-the syntax allows our user to express complex things in very concise statements

    However,... :

    -I am concerned about the whole community really adopting the language as a standard, so that its support won't be only the result of a few "heros"
    -I was concerned with the stability of the releases (which were, of course, betas). It seems that the final 1.0 release should be ok.
    -I miss some kind of modern editor with auto-completion, coloring,... Maybe we'll have to do it in order to be able to provide it to our customers (that's were the open-source scheme comes in).
    -Last time I checked, it was not really easy to call a script from another one

    All in all, I thank the Groovy team for this fine piece of software, and I wish to have time (and permission,...) to contribute in the future.

    Eric Torreborre
    www.leirios.com
  10. OT: Name change[ Go to top ]

    JamesLogicBlaze

    Hi James,

    Why the name change ? I wanted to mention this to you, but kept forgetting: Protique is the name of a shampoo from Amway.
    And while we're on the subject I feel compelled to bring up the fact that Simula is the name of a _famous_ computer language, the name of a military US company and there's some research labs in Norway by that name as well...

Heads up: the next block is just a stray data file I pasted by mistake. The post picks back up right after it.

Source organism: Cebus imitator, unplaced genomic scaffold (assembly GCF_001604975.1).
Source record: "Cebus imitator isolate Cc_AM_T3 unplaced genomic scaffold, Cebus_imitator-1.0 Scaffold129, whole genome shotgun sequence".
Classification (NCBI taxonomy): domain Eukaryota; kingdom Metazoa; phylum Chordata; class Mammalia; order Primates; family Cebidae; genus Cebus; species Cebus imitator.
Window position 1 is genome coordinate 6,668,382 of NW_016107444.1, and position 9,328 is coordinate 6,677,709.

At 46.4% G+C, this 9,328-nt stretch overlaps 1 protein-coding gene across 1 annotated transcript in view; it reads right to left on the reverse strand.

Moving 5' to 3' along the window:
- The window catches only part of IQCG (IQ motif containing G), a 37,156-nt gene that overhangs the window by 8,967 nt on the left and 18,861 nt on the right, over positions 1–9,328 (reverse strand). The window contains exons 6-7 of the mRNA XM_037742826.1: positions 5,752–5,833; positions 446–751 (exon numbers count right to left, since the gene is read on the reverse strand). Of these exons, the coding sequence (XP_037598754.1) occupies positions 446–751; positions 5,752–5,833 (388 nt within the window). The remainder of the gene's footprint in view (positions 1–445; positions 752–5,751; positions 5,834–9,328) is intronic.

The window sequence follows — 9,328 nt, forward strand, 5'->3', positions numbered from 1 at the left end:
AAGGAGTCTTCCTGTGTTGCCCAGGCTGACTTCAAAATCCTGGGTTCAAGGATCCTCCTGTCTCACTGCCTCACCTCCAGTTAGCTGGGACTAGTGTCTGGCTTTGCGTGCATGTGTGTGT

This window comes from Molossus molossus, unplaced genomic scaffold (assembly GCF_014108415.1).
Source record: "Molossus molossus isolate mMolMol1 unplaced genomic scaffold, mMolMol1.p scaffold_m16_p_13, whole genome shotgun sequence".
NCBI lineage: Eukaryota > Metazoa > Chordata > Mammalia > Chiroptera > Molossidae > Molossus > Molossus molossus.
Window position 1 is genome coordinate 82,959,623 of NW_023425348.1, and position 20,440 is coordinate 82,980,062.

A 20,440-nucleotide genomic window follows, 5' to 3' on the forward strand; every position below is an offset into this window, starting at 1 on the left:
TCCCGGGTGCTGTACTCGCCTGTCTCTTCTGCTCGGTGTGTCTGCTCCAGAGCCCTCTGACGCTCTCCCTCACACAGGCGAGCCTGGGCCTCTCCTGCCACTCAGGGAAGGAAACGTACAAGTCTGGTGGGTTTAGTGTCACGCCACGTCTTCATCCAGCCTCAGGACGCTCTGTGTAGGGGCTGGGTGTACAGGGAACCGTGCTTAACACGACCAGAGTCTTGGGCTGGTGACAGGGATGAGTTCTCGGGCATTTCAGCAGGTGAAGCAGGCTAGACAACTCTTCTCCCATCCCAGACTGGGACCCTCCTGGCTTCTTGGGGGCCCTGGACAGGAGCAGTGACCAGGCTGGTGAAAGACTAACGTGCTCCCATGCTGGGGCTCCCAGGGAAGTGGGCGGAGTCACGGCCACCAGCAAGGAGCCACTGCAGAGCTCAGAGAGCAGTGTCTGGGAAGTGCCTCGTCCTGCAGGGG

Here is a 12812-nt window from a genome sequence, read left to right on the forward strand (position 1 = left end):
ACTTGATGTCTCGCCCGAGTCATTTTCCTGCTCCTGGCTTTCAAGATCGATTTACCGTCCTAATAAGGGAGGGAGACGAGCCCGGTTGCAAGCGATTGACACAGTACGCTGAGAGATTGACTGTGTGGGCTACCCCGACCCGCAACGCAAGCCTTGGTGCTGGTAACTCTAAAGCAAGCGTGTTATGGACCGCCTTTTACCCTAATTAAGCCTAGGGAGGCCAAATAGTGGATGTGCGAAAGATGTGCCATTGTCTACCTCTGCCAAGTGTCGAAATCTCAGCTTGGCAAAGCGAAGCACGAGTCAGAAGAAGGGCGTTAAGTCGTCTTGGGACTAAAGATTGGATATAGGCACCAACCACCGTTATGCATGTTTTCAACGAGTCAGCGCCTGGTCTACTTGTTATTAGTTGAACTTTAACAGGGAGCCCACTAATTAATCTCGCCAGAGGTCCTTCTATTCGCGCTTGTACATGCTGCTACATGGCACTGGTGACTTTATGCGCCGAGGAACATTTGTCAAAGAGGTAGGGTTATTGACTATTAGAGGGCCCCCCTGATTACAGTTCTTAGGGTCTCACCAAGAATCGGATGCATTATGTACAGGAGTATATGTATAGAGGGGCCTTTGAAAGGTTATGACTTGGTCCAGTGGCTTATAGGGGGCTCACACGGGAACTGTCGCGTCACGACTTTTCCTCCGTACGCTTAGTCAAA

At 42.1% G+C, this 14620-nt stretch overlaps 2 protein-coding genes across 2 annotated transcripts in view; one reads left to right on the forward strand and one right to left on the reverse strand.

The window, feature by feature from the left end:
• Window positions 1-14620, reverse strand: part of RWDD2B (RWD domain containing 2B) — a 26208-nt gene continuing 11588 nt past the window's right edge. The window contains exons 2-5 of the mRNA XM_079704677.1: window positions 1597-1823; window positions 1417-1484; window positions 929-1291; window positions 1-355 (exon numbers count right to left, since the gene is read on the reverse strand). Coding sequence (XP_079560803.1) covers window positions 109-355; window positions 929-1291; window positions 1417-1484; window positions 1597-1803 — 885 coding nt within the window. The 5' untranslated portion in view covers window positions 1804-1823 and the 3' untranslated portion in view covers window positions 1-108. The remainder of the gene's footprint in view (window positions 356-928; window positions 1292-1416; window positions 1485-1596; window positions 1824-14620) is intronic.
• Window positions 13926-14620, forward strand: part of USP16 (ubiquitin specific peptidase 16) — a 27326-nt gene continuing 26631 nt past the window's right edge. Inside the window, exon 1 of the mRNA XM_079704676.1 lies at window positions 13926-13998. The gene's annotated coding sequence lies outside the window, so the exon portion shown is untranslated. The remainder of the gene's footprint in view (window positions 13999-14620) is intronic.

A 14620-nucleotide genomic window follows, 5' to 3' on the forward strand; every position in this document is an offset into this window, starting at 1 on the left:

11. OT: Name change[ Go to top ]

    JamesLogicBlaze
    Hi James,Why the name change ? I wanted to mention this to you, but kept forgetting: Protique is the name of a shampoo from Amway.

    Yeah, that was one reason for the change :). LogicBlaze is certainly easier for folks in different parts of the world to remember & spell - and doesn't have hair product connotations :)
    And while we're on the subject I feel compelled to bring up the fact that Simula is the name of a _famous_ computer language, the name of a military US company and there's some research labs in Norway by that name as well...